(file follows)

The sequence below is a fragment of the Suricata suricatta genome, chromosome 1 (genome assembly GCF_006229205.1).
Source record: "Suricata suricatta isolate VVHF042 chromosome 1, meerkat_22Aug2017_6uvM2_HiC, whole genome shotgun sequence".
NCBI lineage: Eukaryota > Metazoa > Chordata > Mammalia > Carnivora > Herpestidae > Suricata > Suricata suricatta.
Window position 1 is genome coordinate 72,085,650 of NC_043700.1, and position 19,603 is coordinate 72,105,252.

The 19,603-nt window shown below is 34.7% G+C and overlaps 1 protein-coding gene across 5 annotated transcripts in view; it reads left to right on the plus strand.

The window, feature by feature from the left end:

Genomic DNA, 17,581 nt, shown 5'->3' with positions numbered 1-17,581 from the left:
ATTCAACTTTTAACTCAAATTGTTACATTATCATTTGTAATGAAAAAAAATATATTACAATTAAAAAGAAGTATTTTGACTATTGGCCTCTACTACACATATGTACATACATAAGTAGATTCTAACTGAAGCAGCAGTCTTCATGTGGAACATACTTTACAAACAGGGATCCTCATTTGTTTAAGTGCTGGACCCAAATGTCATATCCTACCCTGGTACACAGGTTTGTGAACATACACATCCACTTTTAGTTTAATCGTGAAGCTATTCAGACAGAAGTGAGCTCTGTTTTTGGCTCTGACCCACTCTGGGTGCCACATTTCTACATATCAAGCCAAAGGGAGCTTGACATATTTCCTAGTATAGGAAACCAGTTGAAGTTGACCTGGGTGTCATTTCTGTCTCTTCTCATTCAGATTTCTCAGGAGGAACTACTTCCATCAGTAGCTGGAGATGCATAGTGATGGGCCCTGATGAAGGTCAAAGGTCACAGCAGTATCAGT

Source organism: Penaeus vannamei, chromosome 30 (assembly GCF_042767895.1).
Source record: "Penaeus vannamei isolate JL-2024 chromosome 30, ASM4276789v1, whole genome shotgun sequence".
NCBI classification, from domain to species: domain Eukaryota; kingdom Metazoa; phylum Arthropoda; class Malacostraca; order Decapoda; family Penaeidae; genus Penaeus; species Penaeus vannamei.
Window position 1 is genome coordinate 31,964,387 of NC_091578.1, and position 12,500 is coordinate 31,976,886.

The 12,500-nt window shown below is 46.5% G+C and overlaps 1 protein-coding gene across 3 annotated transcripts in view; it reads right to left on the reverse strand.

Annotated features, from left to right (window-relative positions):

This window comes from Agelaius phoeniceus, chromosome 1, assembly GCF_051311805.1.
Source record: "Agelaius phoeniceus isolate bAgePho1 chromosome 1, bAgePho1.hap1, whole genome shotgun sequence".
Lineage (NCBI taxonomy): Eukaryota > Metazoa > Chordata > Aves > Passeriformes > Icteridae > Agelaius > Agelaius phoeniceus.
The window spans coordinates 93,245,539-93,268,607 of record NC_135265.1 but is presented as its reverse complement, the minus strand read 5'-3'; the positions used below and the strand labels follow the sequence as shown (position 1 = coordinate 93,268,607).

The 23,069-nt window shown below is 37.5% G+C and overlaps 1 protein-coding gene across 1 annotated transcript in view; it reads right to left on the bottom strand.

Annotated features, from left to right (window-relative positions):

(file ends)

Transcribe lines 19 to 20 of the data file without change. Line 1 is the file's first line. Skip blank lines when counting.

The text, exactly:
The 23,069-nt window shown below is 37.5% G+C and overlaps 1 protein-coding gene across 1 annotated transcript in view; it reads right to left on the bottom strand.

Annotated features, from left to right (window-relative positions):